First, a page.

good job

Unfortunately, this completely ignores the power dynamics of cultural relationships. Just like inter-personal relationships, where power dynamics are often considered by society – take for example statutory rape, where an underage person is legally incapable of giving consent to an older person because of the imbalance of power in the relationship – they must also be considered on the larger, cultural scale.

Oh Juno’s C*nt!

Khan, you just admitted Cultural Appropriation doesn’t really exist, that it’s really cultural exchange, where people from both groups take something from the other they like and mimic it (if not recreate it entirely as it was originally). Why are you pulling this bs here? It doesn’t exist, so you have to come up with some way to justify it “existing?”

And did you really just equate someone using a dream catcher or worshiping the Loa to statutory rape? Really? You know, I was completely willing to give you an equal value to your voice regardless of your race. Do not make me decide not to based on your intelligence.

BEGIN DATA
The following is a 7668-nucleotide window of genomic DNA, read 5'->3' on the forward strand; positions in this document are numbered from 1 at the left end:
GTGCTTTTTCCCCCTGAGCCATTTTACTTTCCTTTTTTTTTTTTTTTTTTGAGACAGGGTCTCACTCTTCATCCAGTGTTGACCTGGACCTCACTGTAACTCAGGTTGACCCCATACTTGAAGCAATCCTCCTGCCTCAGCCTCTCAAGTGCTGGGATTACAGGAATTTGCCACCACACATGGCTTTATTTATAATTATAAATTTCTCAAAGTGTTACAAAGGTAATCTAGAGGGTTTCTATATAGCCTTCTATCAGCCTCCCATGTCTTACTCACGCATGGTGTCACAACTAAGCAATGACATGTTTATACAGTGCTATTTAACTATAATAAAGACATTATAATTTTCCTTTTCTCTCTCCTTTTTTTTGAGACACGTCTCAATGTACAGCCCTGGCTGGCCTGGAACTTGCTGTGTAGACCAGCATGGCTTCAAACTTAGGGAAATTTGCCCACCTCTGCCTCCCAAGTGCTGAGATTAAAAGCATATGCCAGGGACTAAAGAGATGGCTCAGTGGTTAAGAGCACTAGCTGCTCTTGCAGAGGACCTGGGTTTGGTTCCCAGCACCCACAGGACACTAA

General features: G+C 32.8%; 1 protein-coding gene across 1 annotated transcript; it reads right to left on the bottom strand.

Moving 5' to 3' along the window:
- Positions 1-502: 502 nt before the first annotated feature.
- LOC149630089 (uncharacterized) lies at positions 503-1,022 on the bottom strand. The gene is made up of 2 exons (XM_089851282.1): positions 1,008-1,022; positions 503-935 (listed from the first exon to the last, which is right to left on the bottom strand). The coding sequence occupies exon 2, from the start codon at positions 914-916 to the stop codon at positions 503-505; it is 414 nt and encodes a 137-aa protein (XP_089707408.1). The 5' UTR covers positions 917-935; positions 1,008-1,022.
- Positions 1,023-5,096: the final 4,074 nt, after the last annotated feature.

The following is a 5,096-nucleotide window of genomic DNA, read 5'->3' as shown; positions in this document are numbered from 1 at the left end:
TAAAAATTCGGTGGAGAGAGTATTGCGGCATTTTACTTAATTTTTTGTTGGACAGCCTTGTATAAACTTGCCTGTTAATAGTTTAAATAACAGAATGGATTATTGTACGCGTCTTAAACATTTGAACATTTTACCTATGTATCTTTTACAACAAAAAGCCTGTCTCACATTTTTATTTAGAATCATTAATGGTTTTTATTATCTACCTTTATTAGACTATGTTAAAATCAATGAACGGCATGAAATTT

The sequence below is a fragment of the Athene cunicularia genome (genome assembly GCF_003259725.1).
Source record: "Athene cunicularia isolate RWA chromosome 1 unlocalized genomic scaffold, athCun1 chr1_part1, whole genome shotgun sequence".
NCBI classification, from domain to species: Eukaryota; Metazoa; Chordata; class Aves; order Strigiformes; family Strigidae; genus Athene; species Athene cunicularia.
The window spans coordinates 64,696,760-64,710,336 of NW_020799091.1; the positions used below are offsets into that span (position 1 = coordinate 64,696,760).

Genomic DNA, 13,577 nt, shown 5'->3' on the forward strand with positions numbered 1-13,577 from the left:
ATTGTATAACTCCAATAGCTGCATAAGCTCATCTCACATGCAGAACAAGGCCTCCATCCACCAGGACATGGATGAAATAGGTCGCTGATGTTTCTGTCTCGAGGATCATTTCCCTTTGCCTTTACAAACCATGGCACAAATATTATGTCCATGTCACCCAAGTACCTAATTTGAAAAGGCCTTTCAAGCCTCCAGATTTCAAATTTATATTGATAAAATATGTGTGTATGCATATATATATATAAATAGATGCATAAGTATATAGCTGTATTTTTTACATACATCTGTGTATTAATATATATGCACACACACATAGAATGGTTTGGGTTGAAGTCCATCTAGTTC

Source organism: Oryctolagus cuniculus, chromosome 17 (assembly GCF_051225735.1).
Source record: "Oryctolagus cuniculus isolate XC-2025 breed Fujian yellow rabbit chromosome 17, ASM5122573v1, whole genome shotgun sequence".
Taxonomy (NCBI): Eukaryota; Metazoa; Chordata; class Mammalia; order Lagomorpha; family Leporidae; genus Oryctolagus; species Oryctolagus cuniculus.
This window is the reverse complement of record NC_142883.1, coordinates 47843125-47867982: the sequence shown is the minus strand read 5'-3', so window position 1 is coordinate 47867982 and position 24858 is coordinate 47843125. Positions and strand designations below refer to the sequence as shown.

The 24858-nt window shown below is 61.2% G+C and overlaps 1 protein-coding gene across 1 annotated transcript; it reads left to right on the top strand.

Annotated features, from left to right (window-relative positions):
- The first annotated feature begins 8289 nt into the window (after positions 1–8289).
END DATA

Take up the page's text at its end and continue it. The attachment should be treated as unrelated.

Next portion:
Are you saying that the Loa (pretty fearsome beings by any rights) cannot give their consent to being worshiped by “white” people?” That “white worship” is the equivalent of statutory rape? Because that is the logic of your statement here.

And what is this power dynamic stuff here? I’m presuming that some how, white pagans (a tiny group smaller than Jews) is supposed to have sooo much cultural power vs non-white pagans that…and I can’t even finish that sentience. The level of blind ignorance is beyond me, not to mention that level of racism.